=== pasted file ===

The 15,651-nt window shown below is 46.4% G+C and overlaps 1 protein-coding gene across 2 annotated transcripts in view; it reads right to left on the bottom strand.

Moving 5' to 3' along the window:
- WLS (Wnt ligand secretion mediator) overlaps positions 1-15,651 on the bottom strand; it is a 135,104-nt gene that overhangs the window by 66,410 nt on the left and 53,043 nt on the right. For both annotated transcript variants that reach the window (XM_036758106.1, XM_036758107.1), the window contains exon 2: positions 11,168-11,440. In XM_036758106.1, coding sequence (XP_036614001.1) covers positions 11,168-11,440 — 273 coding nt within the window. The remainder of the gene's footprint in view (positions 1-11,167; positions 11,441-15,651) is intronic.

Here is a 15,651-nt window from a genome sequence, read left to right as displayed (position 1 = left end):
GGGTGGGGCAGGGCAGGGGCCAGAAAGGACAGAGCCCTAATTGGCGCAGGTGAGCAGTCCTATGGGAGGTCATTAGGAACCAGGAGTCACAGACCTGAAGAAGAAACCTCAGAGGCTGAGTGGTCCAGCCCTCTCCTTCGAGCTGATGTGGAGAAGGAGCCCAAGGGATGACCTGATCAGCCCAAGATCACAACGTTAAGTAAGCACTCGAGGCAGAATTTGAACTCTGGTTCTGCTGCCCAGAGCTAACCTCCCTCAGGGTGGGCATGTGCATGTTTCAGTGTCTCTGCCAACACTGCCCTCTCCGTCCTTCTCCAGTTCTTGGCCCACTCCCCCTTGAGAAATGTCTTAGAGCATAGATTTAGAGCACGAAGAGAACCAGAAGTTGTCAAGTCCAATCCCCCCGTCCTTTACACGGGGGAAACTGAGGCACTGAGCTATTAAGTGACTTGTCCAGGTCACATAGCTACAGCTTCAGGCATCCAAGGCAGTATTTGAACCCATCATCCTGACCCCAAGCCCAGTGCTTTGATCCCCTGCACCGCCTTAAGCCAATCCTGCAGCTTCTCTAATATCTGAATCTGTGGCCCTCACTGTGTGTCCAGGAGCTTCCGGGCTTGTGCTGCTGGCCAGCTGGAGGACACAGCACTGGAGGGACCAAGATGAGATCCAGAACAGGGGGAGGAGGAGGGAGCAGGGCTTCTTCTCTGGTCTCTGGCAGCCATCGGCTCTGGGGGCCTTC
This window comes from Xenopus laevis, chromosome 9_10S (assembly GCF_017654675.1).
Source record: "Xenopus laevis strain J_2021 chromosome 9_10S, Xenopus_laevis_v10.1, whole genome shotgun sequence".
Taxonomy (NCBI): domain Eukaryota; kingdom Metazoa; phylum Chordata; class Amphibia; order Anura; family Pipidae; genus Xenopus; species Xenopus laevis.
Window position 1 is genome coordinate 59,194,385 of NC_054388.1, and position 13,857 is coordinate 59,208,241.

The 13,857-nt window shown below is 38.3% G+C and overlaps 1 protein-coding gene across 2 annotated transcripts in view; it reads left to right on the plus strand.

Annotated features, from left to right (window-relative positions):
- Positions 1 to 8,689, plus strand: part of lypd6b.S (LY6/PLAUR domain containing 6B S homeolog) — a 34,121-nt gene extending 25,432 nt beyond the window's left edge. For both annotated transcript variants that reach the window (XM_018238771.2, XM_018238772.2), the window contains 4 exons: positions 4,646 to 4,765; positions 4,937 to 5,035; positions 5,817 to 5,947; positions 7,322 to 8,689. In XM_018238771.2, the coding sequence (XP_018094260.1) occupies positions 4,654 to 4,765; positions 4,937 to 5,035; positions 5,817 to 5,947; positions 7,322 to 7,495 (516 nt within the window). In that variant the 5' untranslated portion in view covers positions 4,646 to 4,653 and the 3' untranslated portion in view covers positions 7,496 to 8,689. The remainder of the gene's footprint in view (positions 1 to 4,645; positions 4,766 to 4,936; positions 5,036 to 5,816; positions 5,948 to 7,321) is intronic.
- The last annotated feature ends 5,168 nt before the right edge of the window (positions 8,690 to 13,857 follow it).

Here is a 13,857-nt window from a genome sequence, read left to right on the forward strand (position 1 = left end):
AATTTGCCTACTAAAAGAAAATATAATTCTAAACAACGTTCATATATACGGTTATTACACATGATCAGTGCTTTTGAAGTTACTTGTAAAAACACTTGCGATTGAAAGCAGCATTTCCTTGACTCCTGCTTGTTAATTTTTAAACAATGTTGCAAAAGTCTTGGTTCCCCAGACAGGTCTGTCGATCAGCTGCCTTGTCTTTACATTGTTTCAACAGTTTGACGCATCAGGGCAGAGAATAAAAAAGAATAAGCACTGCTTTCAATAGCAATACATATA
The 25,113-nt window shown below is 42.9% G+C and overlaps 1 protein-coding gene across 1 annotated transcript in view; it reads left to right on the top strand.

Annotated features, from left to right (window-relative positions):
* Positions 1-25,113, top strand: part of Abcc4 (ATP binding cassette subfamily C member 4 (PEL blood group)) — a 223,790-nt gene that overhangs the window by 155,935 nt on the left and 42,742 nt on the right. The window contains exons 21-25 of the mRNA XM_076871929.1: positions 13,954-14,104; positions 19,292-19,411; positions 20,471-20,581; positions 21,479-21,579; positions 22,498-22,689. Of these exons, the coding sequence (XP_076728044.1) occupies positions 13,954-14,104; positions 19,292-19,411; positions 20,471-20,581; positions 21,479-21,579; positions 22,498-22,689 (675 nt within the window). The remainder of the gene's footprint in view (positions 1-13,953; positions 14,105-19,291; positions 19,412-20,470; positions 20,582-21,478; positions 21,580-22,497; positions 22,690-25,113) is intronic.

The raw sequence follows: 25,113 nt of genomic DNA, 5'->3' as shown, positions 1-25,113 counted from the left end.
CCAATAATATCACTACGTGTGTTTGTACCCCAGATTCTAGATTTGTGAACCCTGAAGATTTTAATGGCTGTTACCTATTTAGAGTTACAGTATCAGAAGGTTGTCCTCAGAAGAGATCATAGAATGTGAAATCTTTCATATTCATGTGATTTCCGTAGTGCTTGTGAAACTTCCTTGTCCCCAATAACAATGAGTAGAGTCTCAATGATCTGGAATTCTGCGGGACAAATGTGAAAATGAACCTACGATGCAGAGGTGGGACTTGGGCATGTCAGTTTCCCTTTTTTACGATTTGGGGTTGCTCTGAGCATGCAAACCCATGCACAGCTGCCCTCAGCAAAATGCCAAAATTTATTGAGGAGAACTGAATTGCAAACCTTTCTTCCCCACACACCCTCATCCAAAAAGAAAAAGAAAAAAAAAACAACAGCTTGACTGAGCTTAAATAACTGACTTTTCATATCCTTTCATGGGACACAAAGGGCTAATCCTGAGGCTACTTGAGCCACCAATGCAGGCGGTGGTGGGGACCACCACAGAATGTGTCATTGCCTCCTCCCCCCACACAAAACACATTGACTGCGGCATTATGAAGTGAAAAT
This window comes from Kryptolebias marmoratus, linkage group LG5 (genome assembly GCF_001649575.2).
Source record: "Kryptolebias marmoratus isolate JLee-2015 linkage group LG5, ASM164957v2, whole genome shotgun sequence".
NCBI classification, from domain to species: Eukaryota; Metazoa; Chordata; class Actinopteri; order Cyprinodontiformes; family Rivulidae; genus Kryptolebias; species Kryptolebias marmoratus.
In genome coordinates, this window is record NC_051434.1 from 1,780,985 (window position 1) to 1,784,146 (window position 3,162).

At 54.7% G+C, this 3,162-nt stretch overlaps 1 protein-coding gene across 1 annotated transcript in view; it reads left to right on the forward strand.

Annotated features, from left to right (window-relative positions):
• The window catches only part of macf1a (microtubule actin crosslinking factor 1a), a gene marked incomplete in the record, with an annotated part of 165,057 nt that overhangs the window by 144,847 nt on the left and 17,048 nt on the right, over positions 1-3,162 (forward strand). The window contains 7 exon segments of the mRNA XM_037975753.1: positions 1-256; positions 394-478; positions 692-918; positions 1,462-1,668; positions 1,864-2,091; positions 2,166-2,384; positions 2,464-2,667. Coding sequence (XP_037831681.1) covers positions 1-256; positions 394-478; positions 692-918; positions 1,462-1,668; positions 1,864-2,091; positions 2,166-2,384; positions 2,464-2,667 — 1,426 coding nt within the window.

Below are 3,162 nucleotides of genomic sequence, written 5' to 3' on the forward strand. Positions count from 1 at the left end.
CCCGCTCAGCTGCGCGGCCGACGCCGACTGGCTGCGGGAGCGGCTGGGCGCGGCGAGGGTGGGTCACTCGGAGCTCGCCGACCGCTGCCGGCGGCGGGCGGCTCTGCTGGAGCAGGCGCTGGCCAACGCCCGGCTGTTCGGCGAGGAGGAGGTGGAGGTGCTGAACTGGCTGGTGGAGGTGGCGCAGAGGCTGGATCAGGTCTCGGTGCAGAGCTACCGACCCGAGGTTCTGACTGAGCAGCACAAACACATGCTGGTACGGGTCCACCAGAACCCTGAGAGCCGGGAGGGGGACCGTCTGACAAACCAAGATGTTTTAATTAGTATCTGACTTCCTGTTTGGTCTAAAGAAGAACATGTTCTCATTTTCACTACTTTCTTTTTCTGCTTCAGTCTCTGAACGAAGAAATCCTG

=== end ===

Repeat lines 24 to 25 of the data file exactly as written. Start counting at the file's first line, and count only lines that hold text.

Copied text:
In genome coordinates, this window is record NC_051434.1 from 1,780,985 (window position 1) to 1,784,146 (window position 3,162).

At 54.7% G+C, this 3,162-nt stretch overlaps 1 protein-coding gene across 1 annotated transcript in view; it reads left to right on the forward strand.